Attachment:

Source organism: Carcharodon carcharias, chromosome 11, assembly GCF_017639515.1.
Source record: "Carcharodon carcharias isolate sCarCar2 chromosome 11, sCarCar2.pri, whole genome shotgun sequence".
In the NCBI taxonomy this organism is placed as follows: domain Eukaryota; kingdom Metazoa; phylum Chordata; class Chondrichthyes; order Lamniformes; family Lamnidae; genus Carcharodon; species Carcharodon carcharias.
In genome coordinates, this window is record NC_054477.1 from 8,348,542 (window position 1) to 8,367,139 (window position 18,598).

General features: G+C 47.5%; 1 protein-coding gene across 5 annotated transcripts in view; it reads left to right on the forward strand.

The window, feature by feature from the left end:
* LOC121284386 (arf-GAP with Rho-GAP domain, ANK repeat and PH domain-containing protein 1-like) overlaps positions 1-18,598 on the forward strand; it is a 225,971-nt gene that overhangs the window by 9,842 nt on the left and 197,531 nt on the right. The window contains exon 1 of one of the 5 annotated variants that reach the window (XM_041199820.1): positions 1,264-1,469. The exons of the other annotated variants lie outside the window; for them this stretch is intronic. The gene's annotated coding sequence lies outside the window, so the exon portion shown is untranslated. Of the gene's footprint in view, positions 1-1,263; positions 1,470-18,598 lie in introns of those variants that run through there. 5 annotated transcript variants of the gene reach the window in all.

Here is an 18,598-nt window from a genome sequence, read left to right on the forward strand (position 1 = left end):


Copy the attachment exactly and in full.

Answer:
Source organism: Carcharodon carcharias, chromosome 11, assembly GCF_017639515.1.
Source record: "Carcharodon carcharias isolate sCarCar2 chromosome 11, sCarCar2.pri, whole genome shotgun sequence".
In the NCBI taxonomy this organism is placed as follows: domain Eukaryota; kingdom Metazoa; phylum Chordata; class Chondrichthyes; order Lamniformes; family Lamnidae; genus Carcharodon; species Carcharodon carcharias.
In genome coordinates, this window is record NC_054477.1 from 8,348,542 (window position 1) to 8,367,139 (window position 18,598).

General features: G+C 47.5%; 1 protein-coding gene across 5 annotated transcripts in view; it reads left to right on the forward strand.

The window, feature by feature from the left end:
* LOC121284386 (arf-GAP with Rho-GAP domain, ANK repeat and PH domain-containing protein 1-like) overlaps positions 1-18,598 on the forward strand; it is a 225,971-nt gene that overhangs the window by 9,842 nt on the left and 197,531 nt on the right. The window contains exon 1 of one of the 5 annotated variants that reach the window (XM_041199820.1): positions 1,264-1,469. The exons of the other annotated variants lie outside the window; for them this stretch is intronic. The gene's annotated coding sequence lies outside the window, so the exon portion shown is untranslated. Of the gene's footprint in view, positions 1-1,263; positions 1,470-18,598 lie in introns of those variants that run through there. 5 annotated transcript variants of the gene reach the window in all.

Here is an 18,598-nt window from a genome sequence, read left to right on the forward strand (position 1 = left end):